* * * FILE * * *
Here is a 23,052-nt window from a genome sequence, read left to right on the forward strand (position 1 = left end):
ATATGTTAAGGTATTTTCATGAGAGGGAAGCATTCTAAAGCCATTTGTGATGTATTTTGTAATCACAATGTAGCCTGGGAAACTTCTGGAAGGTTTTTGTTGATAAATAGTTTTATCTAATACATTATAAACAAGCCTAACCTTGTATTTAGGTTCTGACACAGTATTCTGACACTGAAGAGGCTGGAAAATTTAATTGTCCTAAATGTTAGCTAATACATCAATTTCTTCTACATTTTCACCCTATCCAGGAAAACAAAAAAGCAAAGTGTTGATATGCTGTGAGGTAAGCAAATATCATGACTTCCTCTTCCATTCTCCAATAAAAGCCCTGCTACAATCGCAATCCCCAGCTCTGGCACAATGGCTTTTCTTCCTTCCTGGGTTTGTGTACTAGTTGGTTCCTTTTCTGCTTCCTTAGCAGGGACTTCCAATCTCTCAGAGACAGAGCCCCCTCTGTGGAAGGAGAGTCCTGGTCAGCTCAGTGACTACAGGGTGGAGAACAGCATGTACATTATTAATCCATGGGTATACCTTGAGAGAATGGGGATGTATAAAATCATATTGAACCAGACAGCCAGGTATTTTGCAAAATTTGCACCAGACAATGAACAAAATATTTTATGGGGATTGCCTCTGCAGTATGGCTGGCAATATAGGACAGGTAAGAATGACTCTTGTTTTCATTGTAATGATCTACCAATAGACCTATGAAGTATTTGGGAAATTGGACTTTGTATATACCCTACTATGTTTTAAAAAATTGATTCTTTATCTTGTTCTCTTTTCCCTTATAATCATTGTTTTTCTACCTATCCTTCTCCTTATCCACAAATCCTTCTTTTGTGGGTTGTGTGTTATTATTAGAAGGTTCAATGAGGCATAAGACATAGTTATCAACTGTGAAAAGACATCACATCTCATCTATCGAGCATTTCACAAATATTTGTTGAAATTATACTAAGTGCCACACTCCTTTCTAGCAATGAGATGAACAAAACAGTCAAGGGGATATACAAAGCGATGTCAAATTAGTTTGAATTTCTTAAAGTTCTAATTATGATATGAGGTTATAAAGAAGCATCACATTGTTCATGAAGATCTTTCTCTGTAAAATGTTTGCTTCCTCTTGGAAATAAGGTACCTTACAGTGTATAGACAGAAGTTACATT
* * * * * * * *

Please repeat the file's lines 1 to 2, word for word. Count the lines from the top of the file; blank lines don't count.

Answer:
Here is a 23,052-nt window from a genome sequence, read left to right on the forward strand (position 1 = left end):
ATATGTTAAGGTATTTTCATGAGAGGGAAGCATTCTAAAGCCATTTGTGATGTATTTTGTAATCACAATGTAGCCTGGGAAACTTCTGGAAGGTTTTTGTTGATAAATAGTTTTATCTAATACATTATAAACAAGCCTAACCTTGTATTTAGGTTCTGACACAGTATTCTGACACTGAAGAGGCTGGAAAATTTAATTGTCCTAAATGTTAGCTAATACATCAATTTCTTCTACATTTTCACCCTATCCAGGAAAACAAAAAAGCAAAGTGTTGATATGCTGTGAGGTAAGCAAATATCATGACTTCCTCTTCCATTCTCCAATAAAAGCCCTGCTACAATCGCAATCCCCAGCTCTGGCACAATGGCTTTTCTTCCTTCCTGGGTTTGTGTACTAGTTGGTTCCTTTTCTGCTTCCTTAGCAGGGACTTCCAATCTCTCAGAGACAGAGCCCCCTCTGTGGAAGGAGAGTCCTGGTCAGCTCAGTGACTACAGGGTGGAGAACAGCATGTACATTATTAATCCATGGGTATACCTTGAGAGAATGGGGATGTATAAAATCATATTGAACCAGACAGCCAGGTATTTTGCAAAATTTGCACCAGACAATGAACAAAATATTTTATGGGGATTGCCTCTGCAGTATGGCTGGCAATATAGGACAGGTAAGAATGACTCTTGTTTTCATTGTAATGATCTACCAATAGACCTATGAAGTATTTGGGAAATTGGACTTTGTATATACCCTACTATGTTTTAAAAAATTGATTCTTTATCTTGTTCTCTTTTCCCTTATAATCATTGTTTTTCTACCTATCCTTCTCCTTATCCACAAATCCTTCTTTTGTGGGTTGTGTGTTATTATTAGAAGGTTCAATGAGGCATAAGACATAGTTATCAACTGTGAAAAGACATCACATCTCATCTATCGAGCATTTCACAAATATTTGTTGAAATTATACTAAGTGCCACACTCCTTTCTAGCAATGAGATGAACAAAACAGTCAAGGGGATATACAAAGCGATGTCAAATTAGTTTGAATTTCTTAAAGTTCTAATTATGATATGAGGTTATAAAGAAGCATCACATTGTTCATGAAGATCTTTCTCTGTAAAATGTTTGCTTCCTCTTGGAAATAAGGTACCTTACAGTGTATAGACAGAAGTTACATT